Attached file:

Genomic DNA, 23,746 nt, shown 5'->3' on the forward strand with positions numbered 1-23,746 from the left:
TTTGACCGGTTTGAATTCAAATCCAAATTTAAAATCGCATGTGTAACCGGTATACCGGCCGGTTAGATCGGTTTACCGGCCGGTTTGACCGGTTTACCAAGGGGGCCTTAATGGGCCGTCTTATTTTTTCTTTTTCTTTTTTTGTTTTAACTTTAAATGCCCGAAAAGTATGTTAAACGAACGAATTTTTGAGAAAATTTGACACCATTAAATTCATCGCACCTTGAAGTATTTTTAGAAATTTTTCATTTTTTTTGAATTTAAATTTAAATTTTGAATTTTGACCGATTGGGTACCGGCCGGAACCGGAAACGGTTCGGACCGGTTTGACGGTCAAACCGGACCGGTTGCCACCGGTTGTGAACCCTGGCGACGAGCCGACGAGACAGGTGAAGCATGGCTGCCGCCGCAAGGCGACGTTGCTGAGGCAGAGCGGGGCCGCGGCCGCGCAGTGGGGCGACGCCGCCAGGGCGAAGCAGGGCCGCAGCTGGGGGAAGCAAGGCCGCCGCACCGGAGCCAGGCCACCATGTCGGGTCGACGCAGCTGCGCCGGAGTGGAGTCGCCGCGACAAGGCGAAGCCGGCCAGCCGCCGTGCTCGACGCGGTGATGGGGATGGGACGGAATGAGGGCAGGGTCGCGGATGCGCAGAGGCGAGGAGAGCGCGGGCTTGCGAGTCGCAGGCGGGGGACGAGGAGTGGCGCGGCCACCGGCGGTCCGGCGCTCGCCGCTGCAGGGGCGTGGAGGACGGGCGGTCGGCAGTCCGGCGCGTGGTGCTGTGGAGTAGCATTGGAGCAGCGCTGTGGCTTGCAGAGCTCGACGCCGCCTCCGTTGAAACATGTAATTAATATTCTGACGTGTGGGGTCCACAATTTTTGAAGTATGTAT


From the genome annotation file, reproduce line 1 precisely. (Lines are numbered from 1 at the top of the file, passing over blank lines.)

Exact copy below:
Genomic DNA, 23,746 nt, shown 5'->3' on the forward strand with positions numbered 1-23,746 from the left: